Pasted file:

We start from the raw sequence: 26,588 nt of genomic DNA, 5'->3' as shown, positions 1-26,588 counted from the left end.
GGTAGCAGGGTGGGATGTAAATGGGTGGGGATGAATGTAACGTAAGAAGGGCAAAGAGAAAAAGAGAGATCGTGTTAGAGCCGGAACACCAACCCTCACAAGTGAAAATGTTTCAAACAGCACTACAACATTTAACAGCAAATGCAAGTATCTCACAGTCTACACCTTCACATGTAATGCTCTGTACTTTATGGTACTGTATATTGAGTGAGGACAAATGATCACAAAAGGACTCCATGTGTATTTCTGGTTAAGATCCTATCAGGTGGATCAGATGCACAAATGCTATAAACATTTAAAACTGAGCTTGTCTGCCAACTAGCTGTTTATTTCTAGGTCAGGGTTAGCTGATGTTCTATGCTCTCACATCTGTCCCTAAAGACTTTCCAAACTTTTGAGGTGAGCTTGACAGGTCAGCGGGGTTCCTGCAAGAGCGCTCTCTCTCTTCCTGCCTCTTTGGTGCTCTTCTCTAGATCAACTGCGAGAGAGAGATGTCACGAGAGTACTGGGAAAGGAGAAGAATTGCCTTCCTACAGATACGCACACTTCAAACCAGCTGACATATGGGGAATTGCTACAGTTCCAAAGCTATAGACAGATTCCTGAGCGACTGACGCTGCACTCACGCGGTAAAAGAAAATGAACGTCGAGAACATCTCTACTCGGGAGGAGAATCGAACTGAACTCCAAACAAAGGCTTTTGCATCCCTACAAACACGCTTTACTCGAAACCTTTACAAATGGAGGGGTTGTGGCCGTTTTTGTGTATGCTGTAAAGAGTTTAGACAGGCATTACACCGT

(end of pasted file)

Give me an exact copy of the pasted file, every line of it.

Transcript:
We start from the raw sequence: 26,588 nt of genomic DNA, 5'->3' as shown, positions 1-26,588 counted from the left end.
GGTAGCAGGGTGGGATGTAAATGGGTGGGGATGAATGTAACGTAAGAAGGGCAAAGAGAAAAAGAGAGATCGTGTTAGAGCCGGAACACCAACCCTCACAAGTGAAAATGTTTCAAACAGCACTACAACATTTAACAGCAAATGCAAGTATCTCACAGTCTACACCTTCACATGTAATGCTCTGTACTTTATGGTACTGTATATTGAGTGAGGACAAATGATCACAAAAGGACTCCATGTGTATTTCTGGTTAAGATCCTATCAGGTGGATCAGATGCACAAATGCTATAAACATTTAAAACTGAGCTTGTCTGCCAACTAGCTGTTTATTTCTAGGTCAGGGTTAGCTGATGTTCTATGCTCTCACATCTGTCCCTAAAGACTTTCCAAACTTTTGAGGTGAGCTTGACAGGTCAGCGGGGTTCCTGCAAGAGCGCTCTCTCTCTTCCTGCCTCTTTGGTGCTCTTCTCTAGATCAACTGCGAGAGAGAGATGTCACGAGAGTACTGGGAAAGGAGAAGAATTGCCTTCCTACAGATACGCACACTTCAAACCAGCTGACATATGGGGAATTGCTACAGTTCCAAAGCTATAGACAGATTCCTGAGCGACTGACGCTGCACTCACGCGGTAAAAGAAAATGAACGTCGAGAACATCTCTACTCGGGAGGAGAATCGAACTGAACTCCAAACAAAGGCTTTTGCATCCCTACAAACACGCTTTACTCGAAACCTTTACAAATGGAGGGGTTGTGGCCGTTTTTGTGTATGCTGTAAAGAGTTTAGACAGGCATTACACCGT